|Posted: 2017-02-22 08:49|
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This forum post is discussed in our 'The importance of 'qualified out' analysis' Success Clinic video.
The Sales Process funnel diagram below shows the 5 stages you’d probably be happy for most deals to pass through, plus the undesirable “Closed Lost” stage! It’s important to understand why deals are lost, which competitor they were lost to, plus any other useful observations, because this helps you make strategic decisions that improves the success of your sales team. As explained in our How to close more sales using CRM whitepaper:
A sales manager will want to know:
These questions can be answered if you’re capturing relevant information when deals are lost.
Deals are usually categorised as ‘Closed Lost’ when the prospective customer selects the offerings of one of your competitors e.g. a competitor wins the deal on price, they do a better job of engaging the customer, or their product does something yours doesn’t (or the customer was never told / didn’t find out your product also includes that feature!).
Losing the deal
When a salesperson loses a deal, it makes sense for them to ask questions to understand why they didn’t win the deal, which will hopefully make them more successful in the future. Analysis of this information will allow trends to be understood and strategic decisions can then be made.
To understand why a deal is lost salespeople need to be given, or seek relevant information, and record it in appropriate custom fields:
We recommend adding three custom fields. The fields can be used in Reports, and will help you understand the main reason(s) why you lose deals, and which competitors are your greatest threat. The Comments provide context as they are free-type text, rather than a picklist of options.
Our CRM for New Business Sales webinar discusses this and other topics in more detail.
How do I set this up?
The steps below guide you through how you can set this up in your own database.
Step 1: Create the Report using a Template Report
Navigate to Start > New > Report > Create a report from a template report and select the template report named “Template - DLI - Competitor Organisations”. It probably makes sense to also name it Competitor Organisations.
Step 2: Create Custom Fields
Navigate to Start > Configuration > Customisation > Record Type and select Opportunities. You should then go to the Fields tab and add the three custom fields below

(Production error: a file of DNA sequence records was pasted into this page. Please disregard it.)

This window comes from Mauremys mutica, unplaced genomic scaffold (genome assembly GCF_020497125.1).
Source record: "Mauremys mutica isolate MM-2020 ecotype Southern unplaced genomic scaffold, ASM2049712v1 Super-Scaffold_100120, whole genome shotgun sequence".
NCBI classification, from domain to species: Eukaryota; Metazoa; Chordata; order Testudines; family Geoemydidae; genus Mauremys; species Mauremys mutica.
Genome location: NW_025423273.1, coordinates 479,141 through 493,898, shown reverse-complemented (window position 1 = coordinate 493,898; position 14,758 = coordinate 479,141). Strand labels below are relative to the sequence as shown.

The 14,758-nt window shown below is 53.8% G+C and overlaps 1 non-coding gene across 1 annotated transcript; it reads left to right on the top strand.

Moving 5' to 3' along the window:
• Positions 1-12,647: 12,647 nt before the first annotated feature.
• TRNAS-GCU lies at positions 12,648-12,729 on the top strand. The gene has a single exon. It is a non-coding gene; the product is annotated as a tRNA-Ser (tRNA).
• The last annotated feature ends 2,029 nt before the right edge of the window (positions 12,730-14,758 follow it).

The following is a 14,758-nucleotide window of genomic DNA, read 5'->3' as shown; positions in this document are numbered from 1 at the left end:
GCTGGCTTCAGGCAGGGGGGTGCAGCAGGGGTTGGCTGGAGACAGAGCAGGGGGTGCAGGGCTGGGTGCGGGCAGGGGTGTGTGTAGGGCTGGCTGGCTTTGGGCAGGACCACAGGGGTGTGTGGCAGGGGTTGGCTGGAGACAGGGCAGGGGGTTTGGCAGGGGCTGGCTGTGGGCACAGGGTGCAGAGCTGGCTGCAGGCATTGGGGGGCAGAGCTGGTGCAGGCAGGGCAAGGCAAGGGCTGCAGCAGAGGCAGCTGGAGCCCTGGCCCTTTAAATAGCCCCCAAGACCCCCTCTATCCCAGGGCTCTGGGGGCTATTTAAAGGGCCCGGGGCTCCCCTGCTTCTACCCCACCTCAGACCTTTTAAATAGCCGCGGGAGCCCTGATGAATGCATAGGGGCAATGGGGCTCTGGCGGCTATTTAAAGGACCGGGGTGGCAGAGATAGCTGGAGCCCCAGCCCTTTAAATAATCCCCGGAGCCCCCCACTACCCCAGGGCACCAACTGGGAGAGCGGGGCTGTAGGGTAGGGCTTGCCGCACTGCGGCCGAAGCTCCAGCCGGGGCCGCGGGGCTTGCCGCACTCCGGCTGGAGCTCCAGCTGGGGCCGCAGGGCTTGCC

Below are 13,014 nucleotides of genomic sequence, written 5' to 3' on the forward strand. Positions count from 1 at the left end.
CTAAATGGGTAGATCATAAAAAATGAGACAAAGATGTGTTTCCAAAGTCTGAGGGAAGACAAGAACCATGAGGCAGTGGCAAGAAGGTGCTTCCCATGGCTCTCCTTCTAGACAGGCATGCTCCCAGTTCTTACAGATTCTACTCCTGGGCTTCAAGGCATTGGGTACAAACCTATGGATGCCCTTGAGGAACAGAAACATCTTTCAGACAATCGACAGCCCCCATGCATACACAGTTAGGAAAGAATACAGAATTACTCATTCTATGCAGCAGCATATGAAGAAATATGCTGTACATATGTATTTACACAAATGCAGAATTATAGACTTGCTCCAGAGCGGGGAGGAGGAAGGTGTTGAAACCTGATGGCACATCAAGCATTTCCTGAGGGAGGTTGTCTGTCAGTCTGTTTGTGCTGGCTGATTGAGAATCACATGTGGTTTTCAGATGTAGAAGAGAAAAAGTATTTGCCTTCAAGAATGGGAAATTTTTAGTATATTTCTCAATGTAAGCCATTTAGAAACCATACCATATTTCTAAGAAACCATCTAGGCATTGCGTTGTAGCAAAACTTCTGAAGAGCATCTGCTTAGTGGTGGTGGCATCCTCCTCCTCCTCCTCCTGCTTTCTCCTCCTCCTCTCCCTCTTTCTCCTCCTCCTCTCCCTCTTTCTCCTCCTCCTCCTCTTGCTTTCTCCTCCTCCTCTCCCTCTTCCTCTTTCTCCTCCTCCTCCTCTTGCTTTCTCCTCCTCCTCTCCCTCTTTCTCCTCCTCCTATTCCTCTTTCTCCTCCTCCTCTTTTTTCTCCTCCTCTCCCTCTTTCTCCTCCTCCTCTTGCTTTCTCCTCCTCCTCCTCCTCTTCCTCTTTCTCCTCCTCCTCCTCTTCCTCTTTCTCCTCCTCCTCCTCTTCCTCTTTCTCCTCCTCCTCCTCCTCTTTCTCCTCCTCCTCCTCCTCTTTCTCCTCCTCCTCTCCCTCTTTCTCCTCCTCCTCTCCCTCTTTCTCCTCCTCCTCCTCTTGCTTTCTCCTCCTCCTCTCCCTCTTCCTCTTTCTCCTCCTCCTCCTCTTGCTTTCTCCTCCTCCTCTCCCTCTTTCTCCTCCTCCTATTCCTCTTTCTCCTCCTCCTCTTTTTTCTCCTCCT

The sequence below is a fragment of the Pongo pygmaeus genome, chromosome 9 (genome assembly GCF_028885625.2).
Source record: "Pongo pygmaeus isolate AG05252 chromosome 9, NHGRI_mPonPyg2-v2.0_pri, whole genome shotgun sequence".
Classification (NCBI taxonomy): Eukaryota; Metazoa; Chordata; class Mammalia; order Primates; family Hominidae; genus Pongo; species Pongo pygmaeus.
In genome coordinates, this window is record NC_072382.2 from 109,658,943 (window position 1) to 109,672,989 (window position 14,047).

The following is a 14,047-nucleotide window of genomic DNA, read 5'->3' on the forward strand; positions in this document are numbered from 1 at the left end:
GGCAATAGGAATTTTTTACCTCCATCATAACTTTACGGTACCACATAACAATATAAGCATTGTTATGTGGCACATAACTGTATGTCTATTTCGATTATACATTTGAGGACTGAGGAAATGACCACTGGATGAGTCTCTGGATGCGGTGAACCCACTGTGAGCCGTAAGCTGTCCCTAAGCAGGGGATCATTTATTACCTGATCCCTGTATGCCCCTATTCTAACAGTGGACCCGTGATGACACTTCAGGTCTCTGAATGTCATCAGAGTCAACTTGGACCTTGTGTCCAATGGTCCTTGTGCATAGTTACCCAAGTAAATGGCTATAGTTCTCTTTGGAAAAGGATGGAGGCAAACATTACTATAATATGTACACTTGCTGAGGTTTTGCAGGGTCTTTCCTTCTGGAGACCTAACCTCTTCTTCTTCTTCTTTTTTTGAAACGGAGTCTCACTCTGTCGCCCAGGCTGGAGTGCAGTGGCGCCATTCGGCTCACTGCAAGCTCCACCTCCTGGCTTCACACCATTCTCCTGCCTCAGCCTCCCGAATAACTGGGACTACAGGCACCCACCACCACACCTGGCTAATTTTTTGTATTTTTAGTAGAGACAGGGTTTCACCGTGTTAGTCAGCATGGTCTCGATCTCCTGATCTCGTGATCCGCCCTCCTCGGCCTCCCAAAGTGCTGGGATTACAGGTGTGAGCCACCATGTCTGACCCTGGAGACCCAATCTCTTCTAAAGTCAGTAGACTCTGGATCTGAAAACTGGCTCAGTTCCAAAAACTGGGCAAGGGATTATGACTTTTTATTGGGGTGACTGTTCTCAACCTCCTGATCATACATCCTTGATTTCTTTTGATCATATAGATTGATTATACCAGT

Step 3: Add Custom Fields to your Opportunity Form Layout
Within the same window, select the Form Layouts tab and edit your relevant Opportunity Form Layout(s).
For example, you might want to add a section specifically for these fields - in this example, a two column section named Lost Info. You can choose whether to give the section a title and border.
Step 4: Create the Report using a Pre-populated Report
You’ll need to start recording data in the fields. The fields will be available as columns in the All Opportunities Landing Pages (Start > Sales > Opportunities). However, you’ll probably want to build reports that provide information similar to this view, which shows Joseph Equipment are a fierce competitor and the one that’s won the majority of the business lost.
The Lost To and Lost Category custom fields are single select custom fields, which makes them ideal for reporting e.g. you can build Summary reports that Group by Lost To and Lost Category. This allows you to quickly see which category or competitor is responsible for the largest amount of lost deals.
It is not currently possible for us to publish Template Reports that include Custom Fields, and because the “Lost Analysis” are custom fields, you’ll need to create the report from scratch. Having said that, the report outlined above is straightforward to create, and the steps are provided below.
TIP: You can also group by Lost Reason, or add a Split Column for it like the screenshot above. Clicking “Add Summary View” will allow you to copy one summary view and edit the grouping column. This means you can have 2 summary views; one that’s grouped by Lost to, and another grouped by Lost Reason.